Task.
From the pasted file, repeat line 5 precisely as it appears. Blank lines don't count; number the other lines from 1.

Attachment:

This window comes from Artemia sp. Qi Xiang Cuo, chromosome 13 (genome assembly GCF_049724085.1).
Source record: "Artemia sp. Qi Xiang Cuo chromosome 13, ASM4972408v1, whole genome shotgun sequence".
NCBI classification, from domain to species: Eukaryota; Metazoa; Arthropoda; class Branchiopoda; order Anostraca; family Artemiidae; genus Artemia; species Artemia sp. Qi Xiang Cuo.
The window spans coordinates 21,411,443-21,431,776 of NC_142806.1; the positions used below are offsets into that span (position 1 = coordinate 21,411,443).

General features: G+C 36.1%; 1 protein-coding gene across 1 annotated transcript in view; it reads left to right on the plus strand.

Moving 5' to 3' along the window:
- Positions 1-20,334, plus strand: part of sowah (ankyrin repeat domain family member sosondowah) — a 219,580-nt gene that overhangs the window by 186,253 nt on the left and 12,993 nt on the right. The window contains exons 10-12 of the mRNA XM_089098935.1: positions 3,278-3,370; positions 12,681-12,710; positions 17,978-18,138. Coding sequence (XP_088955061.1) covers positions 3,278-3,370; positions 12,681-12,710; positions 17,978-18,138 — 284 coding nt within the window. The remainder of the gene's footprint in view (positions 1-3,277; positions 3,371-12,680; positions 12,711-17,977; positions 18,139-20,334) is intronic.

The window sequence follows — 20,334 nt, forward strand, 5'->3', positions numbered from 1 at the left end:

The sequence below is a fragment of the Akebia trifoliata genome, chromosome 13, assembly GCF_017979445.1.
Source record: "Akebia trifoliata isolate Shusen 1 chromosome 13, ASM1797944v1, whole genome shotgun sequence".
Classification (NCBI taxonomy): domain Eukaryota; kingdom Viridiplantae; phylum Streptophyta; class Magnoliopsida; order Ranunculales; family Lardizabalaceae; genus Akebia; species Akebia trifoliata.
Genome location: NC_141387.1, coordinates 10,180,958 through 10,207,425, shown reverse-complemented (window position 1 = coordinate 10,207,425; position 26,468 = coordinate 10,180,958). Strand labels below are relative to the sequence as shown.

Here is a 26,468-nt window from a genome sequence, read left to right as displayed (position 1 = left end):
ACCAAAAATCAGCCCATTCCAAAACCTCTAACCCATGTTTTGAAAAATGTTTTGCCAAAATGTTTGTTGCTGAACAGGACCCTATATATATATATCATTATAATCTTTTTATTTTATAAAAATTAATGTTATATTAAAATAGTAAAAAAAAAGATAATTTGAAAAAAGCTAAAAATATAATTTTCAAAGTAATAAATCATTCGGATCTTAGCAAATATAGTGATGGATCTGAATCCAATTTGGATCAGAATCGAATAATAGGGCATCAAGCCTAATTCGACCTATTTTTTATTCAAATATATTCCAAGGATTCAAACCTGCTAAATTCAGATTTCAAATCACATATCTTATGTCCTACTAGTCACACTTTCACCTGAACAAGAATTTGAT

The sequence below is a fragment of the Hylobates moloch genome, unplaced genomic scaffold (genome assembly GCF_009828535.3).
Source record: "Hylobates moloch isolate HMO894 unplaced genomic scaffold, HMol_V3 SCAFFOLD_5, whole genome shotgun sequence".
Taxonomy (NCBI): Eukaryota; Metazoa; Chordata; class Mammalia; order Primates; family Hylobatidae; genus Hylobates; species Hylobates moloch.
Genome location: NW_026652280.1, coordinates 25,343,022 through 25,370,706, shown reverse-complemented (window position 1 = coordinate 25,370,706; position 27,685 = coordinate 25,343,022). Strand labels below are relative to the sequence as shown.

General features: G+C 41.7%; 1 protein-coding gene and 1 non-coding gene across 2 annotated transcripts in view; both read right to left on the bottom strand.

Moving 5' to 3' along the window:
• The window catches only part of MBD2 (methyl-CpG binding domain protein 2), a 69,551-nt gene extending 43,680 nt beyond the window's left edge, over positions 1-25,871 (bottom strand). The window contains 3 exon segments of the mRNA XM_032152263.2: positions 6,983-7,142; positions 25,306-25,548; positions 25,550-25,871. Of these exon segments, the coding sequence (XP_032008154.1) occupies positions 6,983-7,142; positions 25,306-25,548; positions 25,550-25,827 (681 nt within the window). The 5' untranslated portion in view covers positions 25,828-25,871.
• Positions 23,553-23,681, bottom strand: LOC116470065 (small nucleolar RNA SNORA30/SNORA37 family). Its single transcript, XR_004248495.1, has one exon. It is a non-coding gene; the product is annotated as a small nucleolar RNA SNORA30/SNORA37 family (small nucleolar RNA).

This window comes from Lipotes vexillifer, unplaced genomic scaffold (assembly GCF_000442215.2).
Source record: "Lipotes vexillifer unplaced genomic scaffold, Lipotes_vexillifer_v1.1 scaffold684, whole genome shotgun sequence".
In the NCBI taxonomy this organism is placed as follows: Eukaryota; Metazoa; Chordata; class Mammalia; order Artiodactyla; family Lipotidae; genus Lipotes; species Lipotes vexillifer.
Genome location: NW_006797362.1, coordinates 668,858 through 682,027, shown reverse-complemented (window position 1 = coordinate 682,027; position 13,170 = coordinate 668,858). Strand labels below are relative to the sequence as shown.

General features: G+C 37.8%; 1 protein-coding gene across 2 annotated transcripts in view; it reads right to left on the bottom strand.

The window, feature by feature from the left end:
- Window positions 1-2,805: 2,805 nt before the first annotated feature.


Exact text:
General features: G+C 36.1%; 1 protein-coding gene across 1 annotated transcript in view; it reads left to right on the plus strand.